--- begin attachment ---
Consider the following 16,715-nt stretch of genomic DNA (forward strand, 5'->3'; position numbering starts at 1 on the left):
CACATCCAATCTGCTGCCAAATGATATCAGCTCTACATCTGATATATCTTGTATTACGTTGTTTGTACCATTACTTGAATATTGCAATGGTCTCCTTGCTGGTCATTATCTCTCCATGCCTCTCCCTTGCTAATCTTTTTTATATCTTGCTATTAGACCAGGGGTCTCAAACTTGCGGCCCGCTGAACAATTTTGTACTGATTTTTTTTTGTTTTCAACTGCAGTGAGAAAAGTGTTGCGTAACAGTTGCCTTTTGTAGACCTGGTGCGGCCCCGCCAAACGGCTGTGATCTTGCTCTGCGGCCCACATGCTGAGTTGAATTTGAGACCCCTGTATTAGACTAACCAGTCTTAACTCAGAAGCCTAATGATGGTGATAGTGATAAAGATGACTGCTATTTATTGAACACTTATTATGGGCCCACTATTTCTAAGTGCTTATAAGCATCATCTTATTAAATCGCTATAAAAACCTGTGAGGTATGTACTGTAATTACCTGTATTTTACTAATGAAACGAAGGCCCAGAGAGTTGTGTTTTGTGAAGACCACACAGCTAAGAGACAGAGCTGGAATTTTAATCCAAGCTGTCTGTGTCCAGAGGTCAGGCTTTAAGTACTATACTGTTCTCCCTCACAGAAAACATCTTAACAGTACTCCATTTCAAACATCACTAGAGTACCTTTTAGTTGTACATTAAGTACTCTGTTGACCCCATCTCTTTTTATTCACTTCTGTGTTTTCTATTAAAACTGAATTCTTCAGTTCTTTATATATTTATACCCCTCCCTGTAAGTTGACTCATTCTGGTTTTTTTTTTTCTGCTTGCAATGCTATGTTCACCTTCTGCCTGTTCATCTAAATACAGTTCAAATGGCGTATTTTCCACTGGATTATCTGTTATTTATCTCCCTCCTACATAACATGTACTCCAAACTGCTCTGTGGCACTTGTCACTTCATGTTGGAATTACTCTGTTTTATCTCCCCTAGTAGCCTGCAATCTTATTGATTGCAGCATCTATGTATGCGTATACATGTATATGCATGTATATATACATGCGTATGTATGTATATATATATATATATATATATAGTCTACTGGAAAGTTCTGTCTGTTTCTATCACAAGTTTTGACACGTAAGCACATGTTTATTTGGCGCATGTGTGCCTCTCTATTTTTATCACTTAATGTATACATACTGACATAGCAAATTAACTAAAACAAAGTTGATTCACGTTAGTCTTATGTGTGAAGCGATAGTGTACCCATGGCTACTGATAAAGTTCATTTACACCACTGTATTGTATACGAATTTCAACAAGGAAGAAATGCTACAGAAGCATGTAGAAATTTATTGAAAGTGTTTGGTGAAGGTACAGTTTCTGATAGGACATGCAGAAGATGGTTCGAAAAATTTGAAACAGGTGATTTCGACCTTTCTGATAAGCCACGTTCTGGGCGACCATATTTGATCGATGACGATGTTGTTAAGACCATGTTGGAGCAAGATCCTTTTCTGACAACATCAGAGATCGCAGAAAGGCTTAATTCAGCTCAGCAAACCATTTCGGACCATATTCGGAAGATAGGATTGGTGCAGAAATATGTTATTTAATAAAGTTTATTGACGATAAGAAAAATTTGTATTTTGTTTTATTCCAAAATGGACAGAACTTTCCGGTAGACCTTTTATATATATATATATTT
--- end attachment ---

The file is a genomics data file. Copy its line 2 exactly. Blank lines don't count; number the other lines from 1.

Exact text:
CACATCCAATCTGCTGCCAAATGATATCAGCTCTACATCTGATATATCTTGTATTACGTTGTTTGTACCATTACTTGAATATTGCAATGGTCTCCTTGCTGGTCATTATCTCTCCATGCCTCTCCCTTGCTAATCTTTTTTATATCTTGCTATTAGACCAGGGGTCTCAAACTTGCGGCCCGCTGAACAATTTTGTACTGATTTTTTTTTGTTTTCAACTGCAGTGAGAAAAGTGTTGCGTAACAGTTGCCTTTTGTAGACCTGGTGCGGCCCCGCCAAACGGCTGTGATCTTGCTCTGCGGCCCACATGCTGAGTTGAATTTGAGACCCCTGTATTAGACTAACCAGTCTTAACTCAGAAGCCTAATGATGGTGATAGTGATAAAGATGACTGCTATTTATTGAACACTTATTATGGGCCCACTATTTCTAAGTGCTTATAAGCATCATCTTATTAAATCGCTATAAAAACCTGTGAGGTATGTACTGTAATTACCTGTATTTTACTAATGAAACGAAGGCCCAGAGAGTTGTGTTTTGTGAAGACCACACAGCTAAGAGACAGAGCTGGAATTTTAATCCAAGCTGTCTGTGTCCAGAGGTCAGGCTTTAAGTACTATACTGTTCTCCCTCACAGAAAACATCTTAACAGTACTCCATTTCAAACATCACTAGAGTACCTTTTAGTTGTACATTAAGTACTCTGTTGACCCCATCTCTTTTTATTCACTTCTGTGTTTTCTATTAAAACTGAATTCTTCAGTTCTTTATATATTTATACCCCTCCCTGTAAGTTGACTCATTCTGGTTTTTTTTTTTCTGCTTGCAATGCTATGTTCACCTTCTGCCTGTTCATCTAAATACAGTTCAAATGGCGTATTTTCCACTGGATTATCTGTTATTTATCTCCCTCCTACATAACATGTACTCCAAACTGCTCTGTGGCACTTGTCACTTCATGTTGGAATTACTCTGTTTTATCTCCCCTAGTAGCCTGCAATCTTATTGATTGCAGCATCTATGTATGCGTATACATGTATATGCATGTATATATACATGCGTATGTATGTATATATATATATATATATATATAGTCTACTGGAAAGTTCTGTCTGTTTCTATCACAAGTTTTGACACGTAAGCACATGTTTATTTGGCGCATGTGTGCCTCTCTATTTTTATCACTTAATGTATACATACTGACATAGCAAATTAACTAAAACAAAGTTGATTCACGTTAGTCTTATGTGTGAAGCGATAGTGTACCCATGGCTACTGATAAAGTTCATTTACACCACTGTATTGTATACGAATTTCAACAAGGAAGAAATGCTACAGAAGCATGTAGAAATTTATTGAAAGTGTTTGGTGAAGGTACAGTTTCTGATAGGACATGCAGAAGATGGTTCGAAAAATTTGAAACAGGTGATTTCGACCTTTCTGATAAGCCACGTTCTGGGCGACCATATTTGATCGATGACGATGTTGTTAAGACCATGTTGGAGCAAGATCCTTTTCTGACAACATCAGAGATCGCAGAAAGGCTTAATTCAGCTCAGCAAACCATTTCGGACCATATTCGGAAGATAGGATTGGTGCAGAAATATGTTATTTAATAAAGTTTATTGACGATAAGAAAAATTTGTATTTTGTTTTATTCCAAAATGGACAGAACTTTCCGGTAGACCTTTTATATATATATATATTT